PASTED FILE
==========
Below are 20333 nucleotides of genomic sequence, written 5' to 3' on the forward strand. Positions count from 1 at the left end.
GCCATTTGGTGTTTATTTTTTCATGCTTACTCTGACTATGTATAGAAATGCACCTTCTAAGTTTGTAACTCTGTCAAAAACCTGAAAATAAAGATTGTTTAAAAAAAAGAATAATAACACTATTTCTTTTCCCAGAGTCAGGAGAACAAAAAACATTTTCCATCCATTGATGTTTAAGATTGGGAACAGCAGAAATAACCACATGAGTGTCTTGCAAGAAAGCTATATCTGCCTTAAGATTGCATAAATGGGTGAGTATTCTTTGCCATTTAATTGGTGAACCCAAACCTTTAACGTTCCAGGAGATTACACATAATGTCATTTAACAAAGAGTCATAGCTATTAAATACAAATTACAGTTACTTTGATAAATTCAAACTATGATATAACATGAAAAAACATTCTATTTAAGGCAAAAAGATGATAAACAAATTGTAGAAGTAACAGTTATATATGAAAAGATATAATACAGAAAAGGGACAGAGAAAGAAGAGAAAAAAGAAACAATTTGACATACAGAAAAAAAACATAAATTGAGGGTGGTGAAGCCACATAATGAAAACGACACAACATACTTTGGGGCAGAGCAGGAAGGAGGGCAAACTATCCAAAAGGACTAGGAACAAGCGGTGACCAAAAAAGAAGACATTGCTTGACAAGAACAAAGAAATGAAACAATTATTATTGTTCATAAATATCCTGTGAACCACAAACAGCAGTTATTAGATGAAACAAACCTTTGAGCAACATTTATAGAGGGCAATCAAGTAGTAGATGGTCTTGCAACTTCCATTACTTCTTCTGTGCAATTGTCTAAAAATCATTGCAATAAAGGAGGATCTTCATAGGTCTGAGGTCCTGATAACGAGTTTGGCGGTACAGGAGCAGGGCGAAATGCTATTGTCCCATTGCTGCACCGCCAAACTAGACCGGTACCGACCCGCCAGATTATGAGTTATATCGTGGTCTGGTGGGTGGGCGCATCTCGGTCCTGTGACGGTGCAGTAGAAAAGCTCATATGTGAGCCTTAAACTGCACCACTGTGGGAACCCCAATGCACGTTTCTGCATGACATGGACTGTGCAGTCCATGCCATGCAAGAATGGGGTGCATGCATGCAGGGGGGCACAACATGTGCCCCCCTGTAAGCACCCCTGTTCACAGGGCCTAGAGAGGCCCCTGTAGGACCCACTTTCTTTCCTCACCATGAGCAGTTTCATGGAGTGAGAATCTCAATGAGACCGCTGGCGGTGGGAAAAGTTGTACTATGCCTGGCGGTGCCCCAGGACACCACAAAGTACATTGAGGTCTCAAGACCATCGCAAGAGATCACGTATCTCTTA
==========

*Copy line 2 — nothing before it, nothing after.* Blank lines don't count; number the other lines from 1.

GCCATTTGGTGTTTATTTTTTCATGCTTACTCTGACTATGTATAGAAATGCACCTTCTAAGTTTGTAACTCTGTCAAAAACCTGAAAATAAAGATTGTTTAAAAAAAAGAATAATAACACTATTTCTTTTCCCAGAGTCAGGAGAACAAAAAACATTTTCCATCCATTGATGTTTAAGATTGGGAACAGCAGAAATAACCACATGAGTGTCTTGCAAGAAAGCTATATCTGCCTTAAGATTGCATAAATGGGTGAGTATTCTTTGCCATTTAATTGGTGAACCCAAACCTTTAACGTTCCAGGAGATTACACATAATGTCATTTAACAAAGAGTCATAGCTATTAAATACAAATTACAGTTACTTTGATAAATTCAAACTATGATATAACATGAAAAAACATTCTATTTAAGGCAAAAAGATGATAAACAAATTGTAGAAGTAACAGTTATATATGAAAAGATATAATACAGAAAAGGGACAGAGAAAGAAGAGAAAAAAGAAACAATTTGACATACAGAAAAAAAACATAAATTGAGGGTGGTGAAGCCACATAATGAAAACGACACAACATACTTTGGGGCAGAGCAGGAAGGAGGGCAAACTATCCAAAAGGACTAGGAACAAGCGGTGACCAAAAAAGAAGACATTGCTTGACAAGAACAAAGAAATGAAACAATTATTATTGTTCATAAATATCCTGTGAACCACAAACAGCAGTTATTAGATGAAACAAACCTTTGAGCAACATTTATAGAGGGCAATCAAGTAGTAGATGGTCTTGCAACTTCCATTACTTCTTCTGTGCAATTGTCTAAAAATCATTGCAATAAAGGAGGATCTTCATAGGTCTGAGGTCCTGATAACGAGTTTGGCGGTACAGGAGCAGGGCGAAATGCTATTGTCCCATTGCTGCACCGCCAAACTAGACCGGTACCGACCCGCCAGATTATGAGTTATATCGTGGTCTGGTGGGTGGGCGCATCTCGGTCCTGTGACGGTGCAGTAGAAAAGCTCATATGTGAGCCTTAAACTGCACCACTGTGGGAACCCCAATGCACGTTTCTGCATGACATGGACTGTGCAGTCCATGCCATGCAAGAATGGGGTGCATGCATGCAGGGGGGCACAACATGTGCCCCCCTGTAAGCACCCCTGTTCACAGGGCCTAGAGAGGCCCCTGTAGGACCCACTTTCTTTCCTCACCATGAGCAGTTTCATGGAGTGAGAATCTCAATGAGACCGCTGGCGGTGGGAAAAGTTGTACTATGCCTGGCGGTGCCCCAGGACACCACAAAGTACATTGAGGTCTCAAGACCATCGCAAGAGATCACGTATCTCTTA